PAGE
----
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Scooped by Deb Nystrom, REVELN!

Change Lessons: College exec & former leader of Univ of Michigan AST downsizing initiative takes Chicago job

Change Lessons: College exec & former leader of Univ of Michigan AST downsizing initiative takes Chicago job | Change Management Resources |

"The man who championed the University of Michigan's Administrative Services Transformation (AST)— the controversial downsizing and consolidation of administrative staff — is leaving Ann Arbor for a job at the University of Chicago."


Faculty ....criticized the implementation...calling it a poorly communicated, top-down initiative.


 the AST effort Miranda was tasked with leading, his role at the university was controversial. Last month he was removed from leading AST.
.....Faculty also criticized the implementation of AST, calling it a poorly communicated, top-down initiative. 


Miranda will become U-C's treasurer and senior associate vice president for finance and administration.

Miranda came to Ann Arbor directly from the Chicago office of Accenture, the consulting firm U-M is paying $11.7 million to implement AST. He was a partner at Accenture, leading its North American Finance and Performance Management Service Line offerings for State and Local Government and Higher Education.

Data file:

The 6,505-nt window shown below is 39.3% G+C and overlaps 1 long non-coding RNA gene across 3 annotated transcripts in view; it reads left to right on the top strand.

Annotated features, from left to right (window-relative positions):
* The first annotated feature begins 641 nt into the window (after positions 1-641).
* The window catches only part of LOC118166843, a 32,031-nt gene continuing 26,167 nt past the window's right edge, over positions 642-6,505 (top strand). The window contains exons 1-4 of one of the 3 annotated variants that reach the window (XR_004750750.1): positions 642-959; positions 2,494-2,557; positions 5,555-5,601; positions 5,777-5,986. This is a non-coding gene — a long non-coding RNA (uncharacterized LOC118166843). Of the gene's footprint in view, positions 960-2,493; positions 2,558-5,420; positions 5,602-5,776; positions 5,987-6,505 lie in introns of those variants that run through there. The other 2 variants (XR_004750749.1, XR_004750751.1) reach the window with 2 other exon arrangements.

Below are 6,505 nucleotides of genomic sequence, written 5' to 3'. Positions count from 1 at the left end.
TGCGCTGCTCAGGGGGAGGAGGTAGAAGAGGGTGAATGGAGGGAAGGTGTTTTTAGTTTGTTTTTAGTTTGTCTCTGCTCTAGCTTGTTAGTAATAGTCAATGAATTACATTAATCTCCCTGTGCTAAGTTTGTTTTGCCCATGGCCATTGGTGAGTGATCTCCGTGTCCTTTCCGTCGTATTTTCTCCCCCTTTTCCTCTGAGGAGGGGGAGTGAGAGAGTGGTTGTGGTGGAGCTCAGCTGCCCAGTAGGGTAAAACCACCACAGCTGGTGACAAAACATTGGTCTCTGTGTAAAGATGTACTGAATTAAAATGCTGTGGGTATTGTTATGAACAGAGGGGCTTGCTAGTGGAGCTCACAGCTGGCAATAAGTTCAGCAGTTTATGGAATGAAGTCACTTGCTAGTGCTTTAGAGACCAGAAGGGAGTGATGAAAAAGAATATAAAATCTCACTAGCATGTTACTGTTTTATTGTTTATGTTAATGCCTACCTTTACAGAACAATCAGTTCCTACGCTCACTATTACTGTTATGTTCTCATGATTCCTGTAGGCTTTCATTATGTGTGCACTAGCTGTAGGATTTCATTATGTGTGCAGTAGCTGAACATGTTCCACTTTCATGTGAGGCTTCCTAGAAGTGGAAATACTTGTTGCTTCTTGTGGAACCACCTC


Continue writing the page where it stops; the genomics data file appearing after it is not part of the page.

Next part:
The companion, earlier ScoopIt on this AST story is here.

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Deb Nystrom, REVELN's insight:

An earlier ScoopIt on problems with downsizing initiative, where Accenture was the lead consulting firm selected for the AST project, is here.  

McKinsey, a rival consulting firm, also has published recent research on the limitations of downsizing, mentioned in the comments in the earlier post on this story here.

As mentioned in that earlier post, this now will probably stand as a cautionary tale about under-communicating during change, which often occurs by a factor of four in many change efforts. 


Why did a faculty body (UM's Senate Advisory Committee on University Affairs) have to unanimously pass a resolution to ASK top administrators to involve faculty before hiring consultants to change key U-M practices?  What's wrong here?  ~  D

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Rescooped by Deb Nystrom, REVELN from Business transformation!

Putting Customers as the Center of Your Business ~ Forrester

Putting Customers as the Center of Your Business ~  Forrester | Change Management Resources |

"Does everyone in the organization have a clear picture of the processes customers go through when interacting with the organization?"

Forrester recently released a book ' Outside In : The Power of Putting Customers at the Center of Your Business'. The book highlights that customer experience is the greatest untapped source of cost savings ...

Understanding customer behavior and interactions can lead to the following benefits:

Identify New ‘Niche’ Customer Segments – Just because people share some similar characteristics  (e.g. female in the age group 35 – 45) does not imply that they share the same passions and interests. 

Deliver Targeted, Personalized Content and Advertising – Moving beyond ‘likes’ and ‘follows’ – to create a 360 degree of the customer ...for improving customer understanding and targeting them with personalized content.